Sunday, January 20, 2013

Overall Narrative, Thinking Vs Drawing and NAKED! Sketching: What I'm Learning About The Picture Book Creative Process - by Debbie Ridpath Ohi

In case you haven't heard, I'm going to be illustrating another Michael Ian Black story: NAKED! Yes, the exclamation mark is part of the title. :-) The news was first announced on Entertainment Weekly site last week. I'm excited to be working with Justin Chanda (editor/publisher) and Laurent Linn (art director) at Simon & Schuster again.

Anyway, I'm a few weeks into the process and working hard on the first round of sketches so we have something to discuss at my Simon & Schuster meeting at the end of the month.

I learned a lot during the I'm Bored process, and am using some of the techniques that worked well for me before. As I finish a version of a drawing or sketch, for example, I use painter's tape to hang it from my office ceiling: 

Photo of my office ceiling last year during I'm Bored
I do this for two reasons:

1. I like being able to see all the drawings I've done so far for a particular project, mainly so I can check for consistency but also for overall narrative flow (more on this later in the post).

2. Because it gives me a sense of accomplishment: the ceiling starts out bare, and then gradually fills up, which is satisfying to watch. Later on, I start replacing the rougher sketches with more polished versions. Tall people have to duck when walking through my office during this time.

One of the things I love about Michael Ian Black's stories is that they leave a lot of room for the illustrator. This is even more true for NAKED! Michael told me he did this for me on purpose. I love that: knowing the author trusts me enough with his story. 

Above: my ceiling right now as I work on sketches for NAKED! Sorry for having to censor out part of the image -- some of my sketches were showing through the paper. 

What I'm finding different about the process this time: 

I do more staring at the sketches I'm taping up on the wall than actually drawing. Reason: I'm spending a LOT of time thinking about the overall narrative flow. Not just what's happening in the text, but also what's being shown in the illustrations, and how that can enhance the overall story.

There's an ebb and flow, I'm discovering, with the narrative in the illustrations sometimes diverging (but still enhancing the story) from the text but then drifting back, merging and then away again. 

Hm, I'm not explaining this very well again, am I? I'll have to give it another go at some point in the future. In any case, I'm having even more fun working on NAKED! than I did on I'M BORED.

My advice for aspiring illustrators:

Before you plunge into sketches for your story, or someone else's text, think hard about the overall story. When you do start sketches, take regular time during the process to sit back and look over what you've done so far. Instead of just examining each image on its own, make sure you scan them in sequence to check for a smooth narrative flow. Then compare to the narrative flow of the text, and how you could adjust your images to improve how both work together.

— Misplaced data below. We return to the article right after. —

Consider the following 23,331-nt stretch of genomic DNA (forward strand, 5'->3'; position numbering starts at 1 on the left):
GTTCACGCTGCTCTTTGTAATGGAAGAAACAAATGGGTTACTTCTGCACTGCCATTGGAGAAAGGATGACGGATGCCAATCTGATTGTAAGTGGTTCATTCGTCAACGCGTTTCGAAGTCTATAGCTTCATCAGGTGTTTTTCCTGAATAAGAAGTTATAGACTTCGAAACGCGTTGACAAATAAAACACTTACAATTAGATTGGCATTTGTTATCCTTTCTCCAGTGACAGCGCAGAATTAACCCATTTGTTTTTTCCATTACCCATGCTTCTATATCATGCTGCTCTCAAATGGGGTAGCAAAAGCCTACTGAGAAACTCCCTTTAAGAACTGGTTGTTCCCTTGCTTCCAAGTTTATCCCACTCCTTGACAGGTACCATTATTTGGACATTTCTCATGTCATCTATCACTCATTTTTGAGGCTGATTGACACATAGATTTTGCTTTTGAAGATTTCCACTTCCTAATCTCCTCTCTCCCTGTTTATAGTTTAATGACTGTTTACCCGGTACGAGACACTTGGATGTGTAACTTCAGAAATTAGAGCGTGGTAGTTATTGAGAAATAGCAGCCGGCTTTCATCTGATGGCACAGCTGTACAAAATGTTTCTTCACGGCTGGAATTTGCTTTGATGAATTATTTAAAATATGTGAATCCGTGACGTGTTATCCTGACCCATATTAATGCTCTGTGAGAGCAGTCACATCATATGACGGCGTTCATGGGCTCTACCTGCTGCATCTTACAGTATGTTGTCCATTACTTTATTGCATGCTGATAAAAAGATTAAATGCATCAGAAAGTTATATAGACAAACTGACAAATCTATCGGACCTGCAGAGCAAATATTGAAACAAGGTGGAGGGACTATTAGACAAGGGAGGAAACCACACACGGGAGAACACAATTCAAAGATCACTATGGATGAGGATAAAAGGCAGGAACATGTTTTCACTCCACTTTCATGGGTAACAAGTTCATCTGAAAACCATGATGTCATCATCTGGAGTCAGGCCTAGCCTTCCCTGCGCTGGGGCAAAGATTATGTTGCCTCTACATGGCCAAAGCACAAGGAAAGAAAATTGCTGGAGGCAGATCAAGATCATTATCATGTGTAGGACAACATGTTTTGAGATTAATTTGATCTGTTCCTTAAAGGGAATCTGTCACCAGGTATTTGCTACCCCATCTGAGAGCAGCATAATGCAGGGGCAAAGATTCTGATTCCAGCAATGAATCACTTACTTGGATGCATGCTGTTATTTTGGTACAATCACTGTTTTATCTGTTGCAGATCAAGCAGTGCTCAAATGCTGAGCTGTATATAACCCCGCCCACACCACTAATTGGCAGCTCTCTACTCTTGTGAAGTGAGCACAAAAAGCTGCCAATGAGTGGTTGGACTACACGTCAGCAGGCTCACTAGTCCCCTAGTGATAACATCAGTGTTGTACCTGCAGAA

I'm finding it an immensely satisfying process. I'm meeting with Justin and Laurent in a couple of weeks; we made a great collab team during I'm Bored, and I'm so looking forward to getting their creative input.

But now it's time to take my own advice and get back to work. I'm looking forward to seeing fellow Pixel Shavings member Fred Koehler at the SCBWI Winter Conference!

- Debbie

Debbie Ridpath Ohi's illustrations appear in I'M BORED, a picture book by Michael Ian Black (Simon & Schuster Books For Young Readers) that was chosen by The New York Times for its list Notable Children's Books Of 2012. Writer's Digest recently chose Debbie's blog as one of the Best 101 Websites For Writers. Twitter: @inkyelbows.


  1. How very exciting, to start a new project like this. Congrats, Debbie. I have a similar process where my sketches are spread over a double bed (my studio doubles as a guest bedroom). Great advice too!

  2. How fun to have your illustrations hanging from the ceiling. I guess that IS a good way to get an OVERall sense of the story!

  3. I think you describe the flow thing pretty well, Debbie.

    I noticed flow overall one year at the Bologna Children's book fair. I saw beautiful posters showcasing work, and was surprised when I picked up the book to feel disappointed - eventually I realized (after picking up hundreds of books) that I was looking for something I can only think of as 'musicality' - the satisfying shape of a tune, a symphony, a chord. And strange as it was, though excellence was bursting from every seam at the fair, finding this musicality - or flow - was a rare thing. Really made me think and rethink text and illustration, portfolio, all visual flow, really. Great post.

  4. Debbie hi, actually, reading your post today comes hot on the heels of a piece I read last night from 'illustrating Children's Books' by Martin Salisbury which perfectly echoes your description. It is definatly something to consider seriously for a novice like me. Thanks! Nicky